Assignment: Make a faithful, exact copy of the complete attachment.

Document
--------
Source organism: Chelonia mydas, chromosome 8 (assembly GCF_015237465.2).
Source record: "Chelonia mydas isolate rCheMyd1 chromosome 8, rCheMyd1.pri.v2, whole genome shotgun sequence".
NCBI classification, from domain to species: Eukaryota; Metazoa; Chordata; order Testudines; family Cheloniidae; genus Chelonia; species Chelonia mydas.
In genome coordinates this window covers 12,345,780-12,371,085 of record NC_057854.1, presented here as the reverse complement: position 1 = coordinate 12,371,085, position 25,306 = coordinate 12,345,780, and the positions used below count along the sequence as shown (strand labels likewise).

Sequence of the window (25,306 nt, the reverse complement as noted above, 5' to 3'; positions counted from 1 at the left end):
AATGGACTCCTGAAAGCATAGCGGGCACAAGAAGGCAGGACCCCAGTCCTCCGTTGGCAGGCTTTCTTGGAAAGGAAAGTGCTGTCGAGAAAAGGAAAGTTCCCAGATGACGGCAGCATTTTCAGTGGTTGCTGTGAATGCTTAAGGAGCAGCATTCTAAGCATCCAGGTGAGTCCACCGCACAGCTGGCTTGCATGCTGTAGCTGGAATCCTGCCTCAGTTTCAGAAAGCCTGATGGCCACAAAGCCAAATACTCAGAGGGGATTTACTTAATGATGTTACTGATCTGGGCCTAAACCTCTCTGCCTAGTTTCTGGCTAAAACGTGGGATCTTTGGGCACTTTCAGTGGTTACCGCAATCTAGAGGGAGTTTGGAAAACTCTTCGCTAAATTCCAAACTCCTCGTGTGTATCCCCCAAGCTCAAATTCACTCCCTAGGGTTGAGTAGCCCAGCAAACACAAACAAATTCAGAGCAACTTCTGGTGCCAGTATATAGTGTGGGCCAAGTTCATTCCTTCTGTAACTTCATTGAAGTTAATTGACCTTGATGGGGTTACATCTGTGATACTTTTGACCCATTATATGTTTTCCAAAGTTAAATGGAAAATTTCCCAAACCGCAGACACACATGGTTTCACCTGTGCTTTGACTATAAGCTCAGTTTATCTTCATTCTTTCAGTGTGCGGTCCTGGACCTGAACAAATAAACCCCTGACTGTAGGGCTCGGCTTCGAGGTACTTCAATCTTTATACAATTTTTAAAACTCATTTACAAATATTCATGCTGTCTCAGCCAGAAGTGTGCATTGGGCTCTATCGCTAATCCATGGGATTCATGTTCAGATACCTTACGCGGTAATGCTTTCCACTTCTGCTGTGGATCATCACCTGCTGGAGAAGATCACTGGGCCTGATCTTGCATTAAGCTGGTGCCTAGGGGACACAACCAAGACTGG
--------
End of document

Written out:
Source organism: Chelonia mydas, chromosome 8 (assembly GCF_015237465.2).
Source record: "Chelonia mydas isolate rCheMyd1 chromosome 8, rCheMyd1.pri.v2, whole genome shotgun sequence".
NCBI classification, from domain to species: Eukaryota; Metazoa; Chordata; order Testudines; family Cheloniidae; genus Chelonia; species Chelonia mydas.
In genome coordinates this window covers 12,345,780-12,371,085 of record NC_057854.1, presented here as the reverse complement: position 1 = coordinate 12,371,085, position 25,306 = coordinate 12,345,780, and the positions used below count along the sequence as shown (strand labels likewise).

Sequence of the window (25,306 nt, the reverse complement as noted above, 5' to 3'; positions counted from 1 at the left end):
AATGGACTCCTGAAAGCATAGCGGGCACAAGAAGGCAGGACCCCAGTCCTCCGTTGGCAGGCTTTCTTGGAAAGGAAAGTGCTGTCGAGAAAAGGAAAGTTCCCAGATGACGGCAGCATTTTCAGTGGTTGCTGTGAATGCTTAAGGAGCAGCATTCTAAGCATCCAGGTGAGTCCACCGCACAGCTGGCTTGCATGCTGTAGCTGGAATCCTGCCTCAGTTTCAGAAAGCCTGATGGCCACAAAGCCAAATACTCAGAGGGGATTTACTTAATGATGTTACTGATCTGGGCCTAAACCTCTCTGCCTAGTTTCTGGCTAAAACGTGGGATCTTTGGGCACTTTCAGTGGTTACCGCAATCTAGAGGGAGTTTGGAAAACTCTTCGCTAAATTCCAAACTCCTCGTGTGTATCCCCCAAGCTCAAATTCACTCCCTAGGGTTGAGTAGCCCAGCAAACACAAACAAATTCAGAGCAACTTCTGGTGCCAGTATATAGTGTGGGCCAAGTTCATTCCTTCTGTAACTTCATTGAAGTTAATTGACCTTGATGGGGTTACATCTGTGATACTTTTGACCCATTATATGTTTTCCAAAGTTAAATGGAAAATTTCCCAAACCGCAGACACACATGGTTTCACCTGTGCTTTGACTATAAGCTCAGTTTATCTTCATTCTTTCAGTGTGCGGTCCTGGACCTGAACAAATAAACCCCTGACTGTAGGGCTCGGCTTCGAGGTACTTCAATCTTTATACAATTTTTAAAACTCATTTACAAATATTCATGCTGTCTCAGCCAGAAGTGTGCATTGGGCTCTATCGCTAATCCATGGGATTCATGTTCAGATACCTTACGCGGTAATGCTTTCCACTTCTGCTGTGGATCATCACCTGCTGGAGAAGATCACTGGGCCTGATCTTGCATTAAGCTGGTGCCTAGGGGACACAACCAAGACTGG